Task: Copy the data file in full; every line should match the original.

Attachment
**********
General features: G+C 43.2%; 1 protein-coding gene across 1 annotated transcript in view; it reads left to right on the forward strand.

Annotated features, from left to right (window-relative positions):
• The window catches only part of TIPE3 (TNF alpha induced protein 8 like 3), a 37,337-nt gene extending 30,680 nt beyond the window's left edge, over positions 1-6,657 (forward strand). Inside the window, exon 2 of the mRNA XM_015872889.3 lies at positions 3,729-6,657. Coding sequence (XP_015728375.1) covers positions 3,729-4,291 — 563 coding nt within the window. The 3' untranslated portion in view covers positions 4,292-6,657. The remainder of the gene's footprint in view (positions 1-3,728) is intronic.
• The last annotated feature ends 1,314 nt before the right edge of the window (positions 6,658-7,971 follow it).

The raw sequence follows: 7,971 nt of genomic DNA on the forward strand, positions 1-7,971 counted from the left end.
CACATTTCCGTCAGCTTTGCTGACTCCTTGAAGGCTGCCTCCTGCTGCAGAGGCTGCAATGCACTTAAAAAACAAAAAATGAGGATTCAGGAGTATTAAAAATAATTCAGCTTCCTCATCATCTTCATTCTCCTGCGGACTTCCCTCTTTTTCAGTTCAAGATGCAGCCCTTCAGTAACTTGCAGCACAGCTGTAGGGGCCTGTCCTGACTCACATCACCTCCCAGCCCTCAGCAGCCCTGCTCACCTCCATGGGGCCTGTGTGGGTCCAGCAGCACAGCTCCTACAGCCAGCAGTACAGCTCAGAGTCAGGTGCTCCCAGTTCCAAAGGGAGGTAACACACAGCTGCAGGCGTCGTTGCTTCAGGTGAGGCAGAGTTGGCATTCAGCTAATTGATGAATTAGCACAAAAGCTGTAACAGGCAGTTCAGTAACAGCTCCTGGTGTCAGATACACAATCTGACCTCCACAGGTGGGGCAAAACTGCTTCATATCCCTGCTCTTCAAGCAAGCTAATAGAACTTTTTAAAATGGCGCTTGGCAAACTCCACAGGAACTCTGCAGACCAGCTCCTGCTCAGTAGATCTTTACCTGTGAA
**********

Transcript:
General features: G+C 43.2%; 1 protein-coding gene across 1 annotated transcript in view; it reads left to right on the forward strand.

Annotated features, from left to right (window-relative positions):
• The window catches only part of TIPE3 (TNF alpha induced protein 8 like 3), a 37,337-nt gene extending 30,680 nt beyond the window's left edge, over positions 1-6,657 (forward strand). Inside the window, exon 2 of the mRNA XM_015872889.3 lies at positions 3,729-6,657. Coding sequence (XP_015728375.1) covers positions 3,729-4,291 — 563 coding nt within the window. The 3' untranslated portion in view covers positions 4,292-6,657. The remainder of the gene's footprint in view (positions 1-3,728) is intronic.
• The last annotated feature ends 1,314 nt before the right edge of the window (positions 6,658-7,971 follow it).

The raw sequence follows: 7,971 nt of genomic DNA on the forward strand, positions 1-7,971 counted from the left end.
CACATTTCCGTCAGCTTTGCTGACTCCTTGAAGGCTGCCTCCTGCTGCAGAGGCTGCAATGCACTTAAAAAACAAAAAATGAGGATTCAGGAGTATTAAAAATAATTCAGCTTCCTCATCATCTTCATTCTCCTGCGGACTTCCCTCTTTTTCAGTTCAAGATGCAGCCCTTCAGTAACTTGCAGCACAGCTGTAGGGGCCTGTCCTGACTCACATCACCTCCCAGCCCTCAGCAGCCCTGCTCACCTCCATGGGGCCTGTGTGGGTCCAGCAGCACAGCTCCTACAGCCAGCAGTACAGCTCAGAGTCAGGTGCTCCCAGTTCCAAAGGGAGGTAACACACAGCTGCAGGCGTCGTTGCTTCAGGTGAGGCAGAGTTGGCATTCAGCTAATTGATGAATTAGCACAAAAGCTGTAACAGGCAGTTCAGTAACAGCTCCTGGTGTCAGATACACAATCTGACCTCCACAGGTGGGGCAAAACTGCTTCATATCCCTGCTCTTCAAGCAAGCTAATAGAACTTTTTAAAATGGCGCTTGGCAAACTCCACAGGAACTCTGCAGACCAGCTCCTGCTCAGTAGATCTTTACCTGTGAA